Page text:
There are two particular fish species that sit atop the world of sportfishing as the ultimate challenge when it comes to fishing with a rod and reel—sailfish and marlin.
These fish are incredible predators that are built for speed and power and anyone who catches one will certainly never forget the experience.
There are a number of similarities between sailfish and marlin and it might be somewhat difficult for novice anglers or even seasoned fishermen to tell the difference.
We’ve compiled this article to list these differences and answer some questions about the sailfish vs marlin debate.
What is a Billfish?
Both sailfish and marlin are part of the Billfish family, which includes other species like swordfish. These fish are especially fast and capable of reaching extremely fast speeds in the water.
Anglers target them for this outstanding physical ability and billfish have a reputation among the sportfishing community as the most exciting fish in the world to catch.
It’s not uncommon to see a sailfish or a marlin burst out of the water and perform a number of acrobatic maneuvers above the surface in an effort to free itself of the lure.
Watching a sailfish or a marlin breach while trying to land it on a rod and reel is one of the most sought-after experiences among fishermen the world over and many anglers travel thousands of miles to fish for them.
Billfish are fierce predators that roam most of the world’s oceans feeding on smaller species of fish in the open water. These fish are named after their long, pronounced bills that might extend out to half their body length in some cases.
Before we begin comparing sailfish vs marlin in a head-to-head style matchup, it’s important to note that there are different kinds of both sailfish and marlin species throughout the world’s oceans.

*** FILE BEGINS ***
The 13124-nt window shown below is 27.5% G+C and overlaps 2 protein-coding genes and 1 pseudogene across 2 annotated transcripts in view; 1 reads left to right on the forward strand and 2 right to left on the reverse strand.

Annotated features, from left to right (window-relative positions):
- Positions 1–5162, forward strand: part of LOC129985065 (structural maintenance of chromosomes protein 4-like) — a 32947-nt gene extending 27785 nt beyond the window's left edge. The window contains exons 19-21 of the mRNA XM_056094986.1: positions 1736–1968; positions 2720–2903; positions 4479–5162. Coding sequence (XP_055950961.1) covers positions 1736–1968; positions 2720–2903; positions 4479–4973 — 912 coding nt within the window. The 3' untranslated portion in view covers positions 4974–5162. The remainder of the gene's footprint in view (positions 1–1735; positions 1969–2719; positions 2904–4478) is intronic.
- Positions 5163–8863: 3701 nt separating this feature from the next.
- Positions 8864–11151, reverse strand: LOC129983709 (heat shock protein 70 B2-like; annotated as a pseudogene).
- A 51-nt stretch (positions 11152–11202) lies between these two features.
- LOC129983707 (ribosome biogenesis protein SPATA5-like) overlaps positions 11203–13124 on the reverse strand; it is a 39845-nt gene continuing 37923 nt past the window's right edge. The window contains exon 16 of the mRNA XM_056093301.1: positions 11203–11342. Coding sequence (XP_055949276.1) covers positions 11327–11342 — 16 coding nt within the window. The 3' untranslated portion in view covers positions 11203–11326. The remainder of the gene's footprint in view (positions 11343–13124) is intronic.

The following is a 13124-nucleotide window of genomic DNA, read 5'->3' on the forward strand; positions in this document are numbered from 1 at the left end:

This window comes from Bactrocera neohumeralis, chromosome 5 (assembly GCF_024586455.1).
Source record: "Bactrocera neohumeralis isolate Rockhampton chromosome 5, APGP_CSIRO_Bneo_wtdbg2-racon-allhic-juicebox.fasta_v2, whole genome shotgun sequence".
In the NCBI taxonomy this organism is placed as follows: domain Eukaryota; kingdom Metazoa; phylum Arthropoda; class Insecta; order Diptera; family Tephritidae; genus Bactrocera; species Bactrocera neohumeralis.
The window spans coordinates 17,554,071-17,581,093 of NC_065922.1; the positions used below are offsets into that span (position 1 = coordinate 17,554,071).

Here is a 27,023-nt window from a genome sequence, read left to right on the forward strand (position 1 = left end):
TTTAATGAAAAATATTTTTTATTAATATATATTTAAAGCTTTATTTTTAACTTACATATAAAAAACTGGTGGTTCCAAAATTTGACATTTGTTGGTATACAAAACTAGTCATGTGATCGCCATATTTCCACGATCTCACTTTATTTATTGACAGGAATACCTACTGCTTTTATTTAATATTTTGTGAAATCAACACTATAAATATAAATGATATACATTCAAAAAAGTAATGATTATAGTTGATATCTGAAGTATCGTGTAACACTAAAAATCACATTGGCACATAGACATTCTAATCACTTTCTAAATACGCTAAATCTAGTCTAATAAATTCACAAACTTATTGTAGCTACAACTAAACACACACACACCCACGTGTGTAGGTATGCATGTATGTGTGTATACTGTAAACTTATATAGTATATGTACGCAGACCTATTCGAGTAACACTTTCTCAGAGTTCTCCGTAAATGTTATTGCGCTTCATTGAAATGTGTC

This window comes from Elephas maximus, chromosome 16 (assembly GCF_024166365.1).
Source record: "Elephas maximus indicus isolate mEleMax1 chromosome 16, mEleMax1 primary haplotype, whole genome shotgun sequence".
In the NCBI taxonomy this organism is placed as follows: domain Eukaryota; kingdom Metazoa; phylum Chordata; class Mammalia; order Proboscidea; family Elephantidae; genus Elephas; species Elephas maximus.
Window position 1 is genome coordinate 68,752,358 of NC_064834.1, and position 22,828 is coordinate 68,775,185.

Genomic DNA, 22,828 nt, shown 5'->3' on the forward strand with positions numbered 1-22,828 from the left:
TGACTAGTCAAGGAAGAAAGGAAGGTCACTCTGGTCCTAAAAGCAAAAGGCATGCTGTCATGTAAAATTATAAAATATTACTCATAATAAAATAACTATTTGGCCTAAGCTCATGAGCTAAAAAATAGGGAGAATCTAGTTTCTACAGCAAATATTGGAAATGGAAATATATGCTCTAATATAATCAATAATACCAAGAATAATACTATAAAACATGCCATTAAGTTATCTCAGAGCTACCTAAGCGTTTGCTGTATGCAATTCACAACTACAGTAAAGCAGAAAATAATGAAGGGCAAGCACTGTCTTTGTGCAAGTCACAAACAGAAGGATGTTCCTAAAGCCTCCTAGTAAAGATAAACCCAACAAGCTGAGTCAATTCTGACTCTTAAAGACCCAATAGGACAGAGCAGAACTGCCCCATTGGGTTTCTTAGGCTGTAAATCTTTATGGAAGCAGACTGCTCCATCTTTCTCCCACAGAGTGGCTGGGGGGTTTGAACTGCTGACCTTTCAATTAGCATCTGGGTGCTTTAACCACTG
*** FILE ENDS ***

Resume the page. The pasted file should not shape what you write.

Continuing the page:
What is a Marlin?
There are multiple species of marlin within the Billfish family. Many of these share a large amount of similarities, but some of them have their own distinct traits and appearance characteristics that make them unique.
There are four main types of marlin that each have their own specific distinguishing features which separate them from the other fish within the Billfish family.
The most common type of marlin, and the variation that anglers often pursue the most, is the blue marlin. It’s widely known throughout the sportfishing community that blue marlin are the largest of all Billfish species and are known to reach well over 1,000 pounds.
The IGFA world record blue tipped the scales at an astounding 1,376 lbs in 1982 off the coast of Hawaii, but there are photos and records of a behemoth blue caught in the same area in 1970 that weighed a whopping 1,805 lbs.
White marlin are more known for their peculiar appearance and only grow to be about 60 pounds at full maturity. These fish have a reputation for being extremely agile and can change directions in an instant with ferocity and power that few other fish are capable of matching.
White marlins live only in the Atlantic oceans and are not found in the Indo-Pacific oceans.
Black marlin are known for their speed and are the fastest of all marlin species. They are not small fish, by any means, and the largest-ever black marlin on record is a massive 1,560-lb monster that was landed off the coast of Peru in 1953.
Striped marlin are one of the more rare and visually-fascinating varieties of these fish. They are known to live in the waters of the Indo-Pacific oceans.
What is a Sailfish?
There is debate among anglers and even biologists as to the differences between sailfish species. Sailfish that live in the Indo-Pacific oceans are said to be a great deal larger than those caught in the Atlantic Ocean.
Both sailfish and marlin have a distinct body profile and shape that gives them astonishing amounts of speed and power compared to other fish. Sailfish are notably smaller than most marlin species throughout the world.
At full maturity, sailfish only grow to a length of about 9 feet on average and typically weigh up to about 200 pounds in even the best conditions.
This smaller size makes a notable difference in the speed at which a sailfish is capable of swimming.